To help prevent phishing attacks from being successful and to build customer trust, companies also need a way to show customers that they are a legitimate business. Extended Validation (EV) SSL Certificates are the answer, offering the highest level of authentication available with an SSL Certificate and providing tangible proof to online users that the site is indeed a legitimate business.

EV SSL gives Web site visitors an easy and reliable way to establish trust online by triggering high security Web browsers to display a green address bar with the name of the organization that owns the SSL Certificate and the name of the Certificate Authority that issued it. Figure 2 shows the green address bar in Internet Explorer.

The green bar shows site visitors that the transaction is encrypted and the organization has been authenticated according to the most rigorous industry standard. Phishers can then no longer capitalize on visitors not noticing they are not on a true SSL session.
While cyber criminals are becoming adept at mimicking legitimate Web sites, without the company’s EV SSL Certificate there is no way they can display its name on the address bar because the information shown there is outside of their control. And they cannot obtain the legitimate company’s EV SSL Certificates because of the stringent authentication process.

Consumer and Employee Education:

In addition to implementing EV SSL technology, businesses should continue to educate their customers and employees on safe Internet practices and how to avoid cyber fraud. Teach them how to recognize the signs of a phishing attempt such as: misspellings (less common as phishers become more sophisticated), generic greetings instead of being personalized, urgent calls-to-action, account status threats, requests for personal information, and fake domain names/links.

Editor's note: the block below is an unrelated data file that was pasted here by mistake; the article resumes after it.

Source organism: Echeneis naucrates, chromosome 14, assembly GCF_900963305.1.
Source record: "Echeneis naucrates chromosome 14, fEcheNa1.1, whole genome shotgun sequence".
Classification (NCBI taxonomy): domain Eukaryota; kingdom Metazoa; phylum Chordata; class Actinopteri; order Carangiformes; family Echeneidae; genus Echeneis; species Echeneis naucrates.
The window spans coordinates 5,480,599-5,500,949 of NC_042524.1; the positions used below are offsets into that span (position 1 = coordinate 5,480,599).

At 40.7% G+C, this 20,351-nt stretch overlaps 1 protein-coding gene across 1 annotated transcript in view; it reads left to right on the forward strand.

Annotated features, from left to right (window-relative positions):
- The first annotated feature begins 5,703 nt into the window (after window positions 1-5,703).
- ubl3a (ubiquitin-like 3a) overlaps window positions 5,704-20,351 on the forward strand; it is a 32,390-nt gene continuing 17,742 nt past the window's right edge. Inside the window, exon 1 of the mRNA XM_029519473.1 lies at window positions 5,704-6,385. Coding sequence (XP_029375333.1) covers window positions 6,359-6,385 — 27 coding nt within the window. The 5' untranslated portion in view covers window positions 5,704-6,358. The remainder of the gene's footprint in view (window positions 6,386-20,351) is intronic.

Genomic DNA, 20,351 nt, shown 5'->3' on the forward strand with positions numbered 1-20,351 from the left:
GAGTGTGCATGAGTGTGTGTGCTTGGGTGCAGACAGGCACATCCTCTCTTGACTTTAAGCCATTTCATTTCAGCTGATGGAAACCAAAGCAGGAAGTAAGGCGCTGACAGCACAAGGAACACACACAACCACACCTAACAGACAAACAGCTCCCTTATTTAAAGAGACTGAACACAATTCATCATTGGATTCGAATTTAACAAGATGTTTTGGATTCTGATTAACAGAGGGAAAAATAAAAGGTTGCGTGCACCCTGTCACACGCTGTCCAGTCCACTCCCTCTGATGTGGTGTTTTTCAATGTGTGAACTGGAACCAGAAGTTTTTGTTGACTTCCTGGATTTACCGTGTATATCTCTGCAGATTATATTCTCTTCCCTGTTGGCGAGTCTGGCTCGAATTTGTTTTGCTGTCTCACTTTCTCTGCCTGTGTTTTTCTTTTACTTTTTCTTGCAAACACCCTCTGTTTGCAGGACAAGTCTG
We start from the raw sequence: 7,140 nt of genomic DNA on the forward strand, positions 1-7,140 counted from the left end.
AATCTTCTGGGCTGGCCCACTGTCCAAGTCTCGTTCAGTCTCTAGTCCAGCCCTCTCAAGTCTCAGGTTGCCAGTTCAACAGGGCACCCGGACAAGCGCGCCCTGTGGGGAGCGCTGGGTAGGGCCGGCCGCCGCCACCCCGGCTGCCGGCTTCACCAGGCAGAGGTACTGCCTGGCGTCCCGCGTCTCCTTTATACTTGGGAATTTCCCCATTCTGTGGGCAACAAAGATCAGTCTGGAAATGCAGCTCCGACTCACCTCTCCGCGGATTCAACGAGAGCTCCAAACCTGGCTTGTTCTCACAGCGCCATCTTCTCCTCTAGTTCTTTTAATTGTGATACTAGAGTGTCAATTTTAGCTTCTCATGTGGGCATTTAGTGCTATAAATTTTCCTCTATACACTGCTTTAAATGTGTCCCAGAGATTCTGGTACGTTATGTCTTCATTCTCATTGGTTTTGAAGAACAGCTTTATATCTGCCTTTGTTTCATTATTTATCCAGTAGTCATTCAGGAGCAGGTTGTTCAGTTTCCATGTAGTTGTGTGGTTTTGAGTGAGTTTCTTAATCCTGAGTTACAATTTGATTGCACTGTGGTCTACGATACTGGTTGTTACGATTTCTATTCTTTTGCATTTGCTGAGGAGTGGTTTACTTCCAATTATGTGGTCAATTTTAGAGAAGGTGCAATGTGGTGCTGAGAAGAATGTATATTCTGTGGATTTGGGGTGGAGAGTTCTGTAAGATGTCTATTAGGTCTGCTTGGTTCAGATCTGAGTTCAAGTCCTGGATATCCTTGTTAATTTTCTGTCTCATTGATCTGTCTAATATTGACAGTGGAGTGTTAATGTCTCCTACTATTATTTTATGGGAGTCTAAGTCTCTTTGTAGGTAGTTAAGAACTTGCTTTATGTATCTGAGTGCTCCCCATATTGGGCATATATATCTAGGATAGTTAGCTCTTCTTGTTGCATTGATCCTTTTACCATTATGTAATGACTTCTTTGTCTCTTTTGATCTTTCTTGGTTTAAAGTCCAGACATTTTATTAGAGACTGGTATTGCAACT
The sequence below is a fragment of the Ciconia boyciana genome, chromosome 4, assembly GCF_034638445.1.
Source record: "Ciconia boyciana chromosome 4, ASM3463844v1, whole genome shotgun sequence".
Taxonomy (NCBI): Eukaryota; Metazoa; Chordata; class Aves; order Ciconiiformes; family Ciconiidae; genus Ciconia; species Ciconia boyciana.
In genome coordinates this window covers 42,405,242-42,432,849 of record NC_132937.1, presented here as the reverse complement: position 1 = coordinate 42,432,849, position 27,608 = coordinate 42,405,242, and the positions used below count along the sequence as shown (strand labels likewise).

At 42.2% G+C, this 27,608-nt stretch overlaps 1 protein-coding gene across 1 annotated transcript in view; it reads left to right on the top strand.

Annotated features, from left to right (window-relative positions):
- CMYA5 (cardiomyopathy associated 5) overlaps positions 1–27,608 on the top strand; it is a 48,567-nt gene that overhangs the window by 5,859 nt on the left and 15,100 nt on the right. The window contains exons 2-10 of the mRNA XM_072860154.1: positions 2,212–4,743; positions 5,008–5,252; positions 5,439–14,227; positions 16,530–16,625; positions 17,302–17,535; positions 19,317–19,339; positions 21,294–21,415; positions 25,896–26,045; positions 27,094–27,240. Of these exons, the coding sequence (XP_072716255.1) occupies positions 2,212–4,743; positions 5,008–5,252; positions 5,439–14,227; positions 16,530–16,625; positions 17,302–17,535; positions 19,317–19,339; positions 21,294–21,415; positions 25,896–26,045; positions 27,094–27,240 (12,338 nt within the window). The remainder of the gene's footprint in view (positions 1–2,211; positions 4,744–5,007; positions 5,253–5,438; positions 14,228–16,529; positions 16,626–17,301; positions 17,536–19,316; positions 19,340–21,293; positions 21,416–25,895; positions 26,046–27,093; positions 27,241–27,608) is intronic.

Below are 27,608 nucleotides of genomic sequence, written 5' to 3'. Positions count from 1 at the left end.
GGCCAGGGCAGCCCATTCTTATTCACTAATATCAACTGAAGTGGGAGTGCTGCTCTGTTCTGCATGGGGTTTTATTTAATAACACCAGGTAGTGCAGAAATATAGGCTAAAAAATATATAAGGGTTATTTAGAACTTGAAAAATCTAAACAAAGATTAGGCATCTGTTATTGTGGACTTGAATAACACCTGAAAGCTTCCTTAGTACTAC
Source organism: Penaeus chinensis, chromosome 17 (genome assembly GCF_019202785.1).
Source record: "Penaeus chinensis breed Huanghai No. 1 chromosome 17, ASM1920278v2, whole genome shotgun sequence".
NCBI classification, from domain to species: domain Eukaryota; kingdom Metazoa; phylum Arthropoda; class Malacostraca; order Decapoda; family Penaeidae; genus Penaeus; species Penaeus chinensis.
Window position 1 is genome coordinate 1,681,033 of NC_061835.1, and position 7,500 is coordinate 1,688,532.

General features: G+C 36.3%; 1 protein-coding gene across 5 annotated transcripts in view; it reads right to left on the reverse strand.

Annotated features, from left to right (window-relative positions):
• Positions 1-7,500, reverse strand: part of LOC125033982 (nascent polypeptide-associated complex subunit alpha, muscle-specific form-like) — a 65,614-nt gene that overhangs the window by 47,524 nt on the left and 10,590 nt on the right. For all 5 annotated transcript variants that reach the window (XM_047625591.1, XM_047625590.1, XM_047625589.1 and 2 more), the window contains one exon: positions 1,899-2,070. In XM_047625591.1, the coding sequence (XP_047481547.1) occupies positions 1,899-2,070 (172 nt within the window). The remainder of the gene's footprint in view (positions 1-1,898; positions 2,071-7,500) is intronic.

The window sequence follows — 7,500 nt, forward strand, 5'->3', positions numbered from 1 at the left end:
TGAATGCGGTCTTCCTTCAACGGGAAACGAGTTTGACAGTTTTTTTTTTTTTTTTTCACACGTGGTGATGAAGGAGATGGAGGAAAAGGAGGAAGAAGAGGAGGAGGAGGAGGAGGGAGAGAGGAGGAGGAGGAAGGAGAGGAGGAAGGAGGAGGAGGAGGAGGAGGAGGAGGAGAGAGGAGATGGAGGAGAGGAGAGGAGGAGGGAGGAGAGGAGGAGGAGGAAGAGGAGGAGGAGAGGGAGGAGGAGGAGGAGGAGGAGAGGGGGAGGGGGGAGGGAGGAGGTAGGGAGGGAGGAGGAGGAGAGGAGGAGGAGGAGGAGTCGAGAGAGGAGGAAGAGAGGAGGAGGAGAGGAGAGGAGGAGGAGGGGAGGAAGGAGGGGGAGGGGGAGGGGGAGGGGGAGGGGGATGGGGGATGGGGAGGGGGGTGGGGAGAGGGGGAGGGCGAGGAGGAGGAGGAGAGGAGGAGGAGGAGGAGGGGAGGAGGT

Also educate your customers and employees on how to recognize a valid, secure Web site before they provide any personal or sensitive information by:
  • Looking for the green bar
  • Making sure the URL is HTTPS
  • Clicking on the padlock to match the certificate information with the Web site they intended to go to
Education is a key component of building the trust necessary to overcome phishing fears. By helping your customers understand how to confirm they are safe on your Web site, you can grow revenues, differentiate your offering, and/or benefit from operational savings by moving more transactions online.

Phishing will continue to evolve into new forms, while attempting to take advantage of human behaviors such as compassion, trust, or curiosity. Protecting your brand and your business from phishing requires constant diligence, but pays rewards beyond reduced fraud losses.

By educating and protecting your customers with the highest levels of protection provided by EV SSL Certificates, your business can ensure customers have greater confidence in your online services. By demonstrating leadership in online security, you can broaden your market appeal and in doing so, generate new revenue streams.

For more information visit: ClickSSL.com